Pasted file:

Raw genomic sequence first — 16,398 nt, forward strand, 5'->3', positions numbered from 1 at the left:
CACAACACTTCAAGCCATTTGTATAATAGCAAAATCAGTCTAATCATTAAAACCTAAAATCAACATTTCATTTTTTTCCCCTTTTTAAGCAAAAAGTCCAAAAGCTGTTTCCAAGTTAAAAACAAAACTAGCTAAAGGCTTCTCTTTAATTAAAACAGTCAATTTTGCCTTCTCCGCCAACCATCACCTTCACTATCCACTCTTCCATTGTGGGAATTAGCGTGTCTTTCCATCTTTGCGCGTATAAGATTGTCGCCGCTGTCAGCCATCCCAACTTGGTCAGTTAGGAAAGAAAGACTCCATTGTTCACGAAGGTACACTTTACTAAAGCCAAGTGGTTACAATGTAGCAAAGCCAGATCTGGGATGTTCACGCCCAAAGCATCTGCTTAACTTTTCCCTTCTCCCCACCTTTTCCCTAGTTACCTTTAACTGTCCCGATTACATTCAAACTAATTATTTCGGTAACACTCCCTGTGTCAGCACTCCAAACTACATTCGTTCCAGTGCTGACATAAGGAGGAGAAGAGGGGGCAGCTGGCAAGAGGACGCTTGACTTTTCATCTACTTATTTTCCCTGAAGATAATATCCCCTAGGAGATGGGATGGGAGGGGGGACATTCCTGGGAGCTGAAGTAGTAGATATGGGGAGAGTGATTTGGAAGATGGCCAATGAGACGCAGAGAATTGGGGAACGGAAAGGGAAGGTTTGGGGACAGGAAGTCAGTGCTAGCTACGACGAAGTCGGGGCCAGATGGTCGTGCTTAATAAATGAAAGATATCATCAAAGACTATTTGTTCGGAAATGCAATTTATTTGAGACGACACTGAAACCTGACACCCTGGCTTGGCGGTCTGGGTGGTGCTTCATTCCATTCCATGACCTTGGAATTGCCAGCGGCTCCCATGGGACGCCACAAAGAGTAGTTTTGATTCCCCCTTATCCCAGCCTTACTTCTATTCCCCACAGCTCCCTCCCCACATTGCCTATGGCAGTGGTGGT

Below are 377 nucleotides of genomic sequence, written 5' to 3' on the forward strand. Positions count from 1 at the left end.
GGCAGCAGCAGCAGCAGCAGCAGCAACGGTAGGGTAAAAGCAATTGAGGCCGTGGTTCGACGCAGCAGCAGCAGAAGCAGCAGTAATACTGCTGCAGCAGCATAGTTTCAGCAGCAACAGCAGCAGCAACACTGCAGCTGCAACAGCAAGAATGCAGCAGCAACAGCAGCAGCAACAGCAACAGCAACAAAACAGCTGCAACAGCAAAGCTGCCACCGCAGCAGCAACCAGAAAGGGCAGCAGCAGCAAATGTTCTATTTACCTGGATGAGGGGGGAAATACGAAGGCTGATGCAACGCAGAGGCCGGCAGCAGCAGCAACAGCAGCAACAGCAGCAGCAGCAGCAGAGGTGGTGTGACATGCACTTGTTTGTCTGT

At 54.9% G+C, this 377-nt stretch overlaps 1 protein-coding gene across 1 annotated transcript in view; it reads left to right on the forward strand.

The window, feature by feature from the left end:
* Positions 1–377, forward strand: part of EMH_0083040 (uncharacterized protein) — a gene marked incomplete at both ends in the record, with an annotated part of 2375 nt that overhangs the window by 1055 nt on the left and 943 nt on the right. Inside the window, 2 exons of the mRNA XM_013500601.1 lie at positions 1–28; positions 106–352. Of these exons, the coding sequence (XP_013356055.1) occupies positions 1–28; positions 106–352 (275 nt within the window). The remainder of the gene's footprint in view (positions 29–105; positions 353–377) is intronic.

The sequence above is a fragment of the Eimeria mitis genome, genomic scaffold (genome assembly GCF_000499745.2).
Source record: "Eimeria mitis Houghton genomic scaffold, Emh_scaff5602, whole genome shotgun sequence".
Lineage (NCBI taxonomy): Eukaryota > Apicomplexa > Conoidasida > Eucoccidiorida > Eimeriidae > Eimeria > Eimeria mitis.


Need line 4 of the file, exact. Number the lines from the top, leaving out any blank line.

GGCAGCAGCAGCAGCAGCAGCAGCAACGGTAGGGTAAAAGCAATTGAGGCCGTGGTTCGACGCAGCAGCAGCAGAAGCAGCAGTAATACTGCTGCAGCAGCATAGTTTCAGCAGCAACAGCAGCAGCAACACTGCAGCTGCAACAGCAAGAATGCAGCAGCAACAGCAGCAGCAACAGCAACAGCAACAAAACAGCTGCAACAGCAAAGCTGCCACCGCAGCAGCAACCAGAAAGGGCAGCAGCAGCAAATGTTCTATTTACCTGGATGAGGGGGGAAATACGAAGGCTGATGCAACGCAGAGGCCGGCAGCAGCAGCAACAGCAGCAACAGCAGCAGCAGCAGCAGAGGTGGTGTGACATGCACTTGTTTGTCTGT